Regulatory bodies have problems getting credible info from utilities

The difficulty in obtaining credible and verifiable information from utilities by regulatory bodies is an issue faced here and within the Caribbean and this is slated for discussion at the Organization of Caribbean Utility Regulators (OOCUR) which commenced their Fifth Annual Conference here yesterday.

Guyana’s Public Utilities Commission (PUC) Commis-sioner Maurice Solomon is to present to the delegates from around the region the subject of ‘Challenges facing the regulator in obtaining creditable information from utilities’.

According to information provided, locally in varying degrees, creditable and verifiable information, in particular, financial information from utilities has been a problem to obtain making the carrying out of the overall mandate of the commission “extremely difficult”. It was stated that the inability of the bodies in obtaining creditable information on a regular basis from a utility inhibits exhaustive and careful analysis (by the regulator’s in-house specialists) on the performance and profitability of that utility. Some of the issues and possible approaches in the face of the lack of information will be discussed.

The conference, being held under the theme “The Evolving Caribbean Utility Environ-ment- Innovation and Develop-ment” at the Buddy’s Inter-national Hotel was officially declared open by Prime Minister Samuel Hinds, who urged the participants to create cordial relationships among the regulatory organizations within the Caribbean noting that there was much to be had in doing so.

Giving the feature address in the place of President Bharrat Jagdeo, who was slated to perform that duty, Hinds told the delegates that in these challenging times, the government is committed to assisting their efforts in every way it can.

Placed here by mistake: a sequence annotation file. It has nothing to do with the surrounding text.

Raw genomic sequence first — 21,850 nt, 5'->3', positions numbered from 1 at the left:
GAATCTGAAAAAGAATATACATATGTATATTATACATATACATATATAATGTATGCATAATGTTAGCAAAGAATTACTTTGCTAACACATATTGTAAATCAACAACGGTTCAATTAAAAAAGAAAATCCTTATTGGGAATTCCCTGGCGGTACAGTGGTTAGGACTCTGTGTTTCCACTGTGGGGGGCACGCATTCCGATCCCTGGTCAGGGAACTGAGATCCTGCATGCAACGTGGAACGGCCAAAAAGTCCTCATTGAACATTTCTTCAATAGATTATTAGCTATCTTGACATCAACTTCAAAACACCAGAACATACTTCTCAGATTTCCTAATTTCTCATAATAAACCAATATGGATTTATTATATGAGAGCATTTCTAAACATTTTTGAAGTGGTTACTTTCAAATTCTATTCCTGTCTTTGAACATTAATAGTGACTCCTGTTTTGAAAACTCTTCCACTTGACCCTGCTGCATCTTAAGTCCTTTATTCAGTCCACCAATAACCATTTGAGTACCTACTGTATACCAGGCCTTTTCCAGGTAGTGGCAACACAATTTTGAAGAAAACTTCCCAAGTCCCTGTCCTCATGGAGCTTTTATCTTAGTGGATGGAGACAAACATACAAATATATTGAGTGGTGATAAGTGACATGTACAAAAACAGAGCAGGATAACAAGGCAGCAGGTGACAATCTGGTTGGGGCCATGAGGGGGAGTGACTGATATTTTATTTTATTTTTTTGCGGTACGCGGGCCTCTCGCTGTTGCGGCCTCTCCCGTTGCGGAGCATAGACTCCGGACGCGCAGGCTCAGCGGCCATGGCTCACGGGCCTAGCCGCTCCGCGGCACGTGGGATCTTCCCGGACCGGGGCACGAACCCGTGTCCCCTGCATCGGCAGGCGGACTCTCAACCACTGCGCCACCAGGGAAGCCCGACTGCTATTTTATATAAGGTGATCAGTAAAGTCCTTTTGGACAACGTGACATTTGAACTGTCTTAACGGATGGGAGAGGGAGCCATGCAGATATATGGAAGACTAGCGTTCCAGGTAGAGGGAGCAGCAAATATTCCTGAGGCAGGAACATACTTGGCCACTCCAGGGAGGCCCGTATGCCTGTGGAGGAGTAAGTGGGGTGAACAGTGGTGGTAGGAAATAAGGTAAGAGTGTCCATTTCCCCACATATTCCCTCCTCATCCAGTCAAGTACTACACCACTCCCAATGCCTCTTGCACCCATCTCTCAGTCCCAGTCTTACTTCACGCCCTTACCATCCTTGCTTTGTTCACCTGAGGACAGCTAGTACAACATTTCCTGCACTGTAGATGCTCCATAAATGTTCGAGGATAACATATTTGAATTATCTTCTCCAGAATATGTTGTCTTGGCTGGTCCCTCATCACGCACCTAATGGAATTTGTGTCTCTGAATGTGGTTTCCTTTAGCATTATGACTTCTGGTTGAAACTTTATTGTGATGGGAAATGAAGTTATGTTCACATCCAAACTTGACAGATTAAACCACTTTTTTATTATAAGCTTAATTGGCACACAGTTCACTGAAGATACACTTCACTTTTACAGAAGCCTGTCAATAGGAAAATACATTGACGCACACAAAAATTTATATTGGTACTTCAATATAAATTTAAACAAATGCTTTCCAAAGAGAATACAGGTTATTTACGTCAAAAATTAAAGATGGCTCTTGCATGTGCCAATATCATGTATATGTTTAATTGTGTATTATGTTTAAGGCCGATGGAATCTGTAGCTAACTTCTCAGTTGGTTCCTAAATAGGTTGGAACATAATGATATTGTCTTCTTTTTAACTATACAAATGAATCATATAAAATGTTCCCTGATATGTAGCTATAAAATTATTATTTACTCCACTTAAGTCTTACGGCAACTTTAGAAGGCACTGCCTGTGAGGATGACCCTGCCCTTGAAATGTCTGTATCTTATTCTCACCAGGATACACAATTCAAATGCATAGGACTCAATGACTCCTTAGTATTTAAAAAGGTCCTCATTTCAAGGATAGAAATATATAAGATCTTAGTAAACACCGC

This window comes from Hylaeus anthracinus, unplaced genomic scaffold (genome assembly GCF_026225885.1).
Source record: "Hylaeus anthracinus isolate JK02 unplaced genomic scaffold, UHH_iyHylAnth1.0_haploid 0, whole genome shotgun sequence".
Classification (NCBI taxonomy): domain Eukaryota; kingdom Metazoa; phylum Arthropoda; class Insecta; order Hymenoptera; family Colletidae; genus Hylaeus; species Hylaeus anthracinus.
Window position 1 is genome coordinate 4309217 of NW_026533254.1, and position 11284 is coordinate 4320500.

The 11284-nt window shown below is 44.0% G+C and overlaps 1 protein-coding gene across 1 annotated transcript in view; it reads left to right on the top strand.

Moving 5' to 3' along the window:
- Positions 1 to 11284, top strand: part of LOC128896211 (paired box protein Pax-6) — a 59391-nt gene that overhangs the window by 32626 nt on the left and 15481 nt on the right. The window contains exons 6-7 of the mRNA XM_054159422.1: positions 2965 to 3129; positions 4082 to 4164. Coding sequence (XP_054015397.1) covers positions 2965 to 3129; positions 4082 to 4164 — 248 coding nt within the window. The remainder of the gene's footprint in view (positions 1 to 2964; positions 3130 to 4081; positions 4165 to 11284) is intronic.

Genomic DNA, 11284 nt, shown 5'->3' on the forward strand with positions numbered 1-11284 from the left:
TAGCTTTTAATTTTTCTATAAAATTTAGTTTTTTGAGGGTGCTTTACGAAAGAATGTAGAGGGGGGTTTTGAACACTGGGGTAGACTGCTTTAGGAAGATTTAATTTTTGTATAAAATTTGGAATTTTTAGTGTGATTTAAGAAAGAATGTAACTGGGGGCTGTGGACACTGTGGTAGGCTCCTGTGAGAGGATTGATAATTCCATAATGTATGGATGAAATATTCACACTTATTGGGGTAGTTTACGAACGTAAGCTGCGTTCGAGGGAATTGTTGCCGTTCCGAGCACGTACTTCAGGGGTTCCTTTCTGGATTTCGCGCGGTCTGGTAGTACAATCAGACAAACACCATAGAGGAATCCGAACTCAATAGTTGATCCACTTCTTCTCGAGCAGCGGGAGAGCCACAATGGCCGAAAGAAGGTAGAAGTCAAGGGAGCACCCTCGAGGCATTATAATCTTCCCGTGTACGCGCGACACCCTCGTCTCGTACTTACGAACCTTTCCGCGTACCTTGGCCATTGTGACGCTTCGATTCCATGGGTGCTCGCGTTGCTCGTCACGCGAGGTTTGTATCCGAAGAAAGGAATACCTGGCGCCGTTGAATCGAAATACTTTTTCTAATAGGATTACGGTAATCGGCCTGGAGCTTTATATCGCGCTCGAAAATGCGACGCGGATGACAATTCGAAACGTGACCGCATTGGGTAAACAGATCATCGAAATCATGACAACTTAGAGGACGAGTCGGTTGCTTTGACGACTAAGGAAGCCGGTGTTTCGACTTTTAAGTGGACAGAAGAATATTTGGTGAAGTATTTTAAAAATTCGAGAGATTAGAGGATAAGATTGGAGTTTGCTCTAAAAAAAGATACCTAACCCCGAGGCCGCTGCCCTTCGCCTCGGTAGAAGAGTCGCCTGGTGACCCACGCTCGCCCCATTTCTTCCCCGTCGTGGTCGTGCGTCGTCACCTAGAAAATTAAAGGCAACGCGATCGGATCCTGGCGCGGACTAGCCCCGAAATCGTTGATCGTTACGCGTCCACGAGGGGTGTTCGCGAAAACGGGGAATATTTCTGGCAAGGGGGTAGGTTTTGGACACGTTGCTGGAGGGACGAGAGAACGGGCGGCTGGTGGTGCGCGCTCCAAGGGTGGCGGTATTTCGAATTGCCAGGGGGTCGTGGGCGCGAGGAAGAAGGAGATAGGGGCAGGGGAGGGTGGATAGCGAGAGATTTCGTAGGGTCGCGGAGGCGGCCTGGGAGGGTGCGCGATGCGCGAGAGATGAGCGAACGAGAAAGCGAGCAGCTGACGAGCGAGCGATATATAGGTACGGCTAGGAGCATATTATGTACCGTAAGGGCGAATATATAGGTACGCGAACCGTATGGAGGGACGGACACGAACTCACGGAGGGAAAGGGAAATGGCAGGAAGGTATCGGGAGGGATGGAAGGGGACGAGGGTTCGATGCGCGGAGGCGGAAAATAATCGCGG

Touching on the functions of regulatory bodies the Prime Minister said that while utilities must be kept “lean”, the public interest is not served by the utilities being “starved”. While noting the rapid changes especially in the telecommunications sector he affirmed the government’s position that “an open and competitive telecommunications sector will best serve Guyana at this time”. Hinds, pointing to the competition within the cellular communication sub-sector, asserted that the government was heartened by the liveliness of this area. He added that competition throughout the sector could bring even greater benefits. “Monopolies whether state-owned or private are finding that their monopolies are ending”, he declared. In this vein, on water he alluded to the wide utilization of bottled water and on electricity stated that the Guyana Power and Light is “almost a supplier of last resort”. He said that it is moving to a time where there are no monopolies, only competition.

The Prime Minister charged the gathering to consider, in their deliberations, how best they could be a force for the better in their countries and for the people.

Chairman of OOCUR, Professor Dennis Patin, in a brief address thanked the government for granting tax-free status and accommodation to the organization while retired Justice Prem Persaud, the Secretary/Treasurer of the body and also Chairman of the Guyana PUC urged the commissioners and regulators not to live in “ivory towers” but to work to protect unsuspecting consumers and ensure fairness.

Present at yesterday’s opening ceremony also was Secretary-General of the organization Rita Persaud-Kong.

OOCUR, which was established in 2002 aims to assist in the improvement of utility regulation, to foster transparent and stable utility regulation through autonomous and independent regulators in member countries, to undertake research, training and development, to facilitate understanding of regulation issues and sharing of information and experience.

Member bodies of the organization, which is incorporated here include the Eastern Caribbean Telecommunications Authority (ECTEL) of the Organization of Eastern Carib-bean States, the Fair Trading Commission of Barbados, the Office of Utilities Regulation of Jamaica, the Regulated Indus-tries Commission (RIC) of Trinidad and Tobago, the Telecommunication and Postal Regulatory Authority of the Netherlands Antilles, the Virgin Islands Public Services Com-mission of the US Virgin Islands and the PUC’s of Guyana, Anguilla, the Bahamas and Belize.

Among other topics to be discussed at the conference which ends tomorrow are ‘Guyana Land of Many Waters: Ecological Assessment Impera-tive for Drinking Water” and various other issues in the areas of Energy/Electricity, Telecom-munication/ICT, and Water and Wastewater. (Gaulbert Sutherland)

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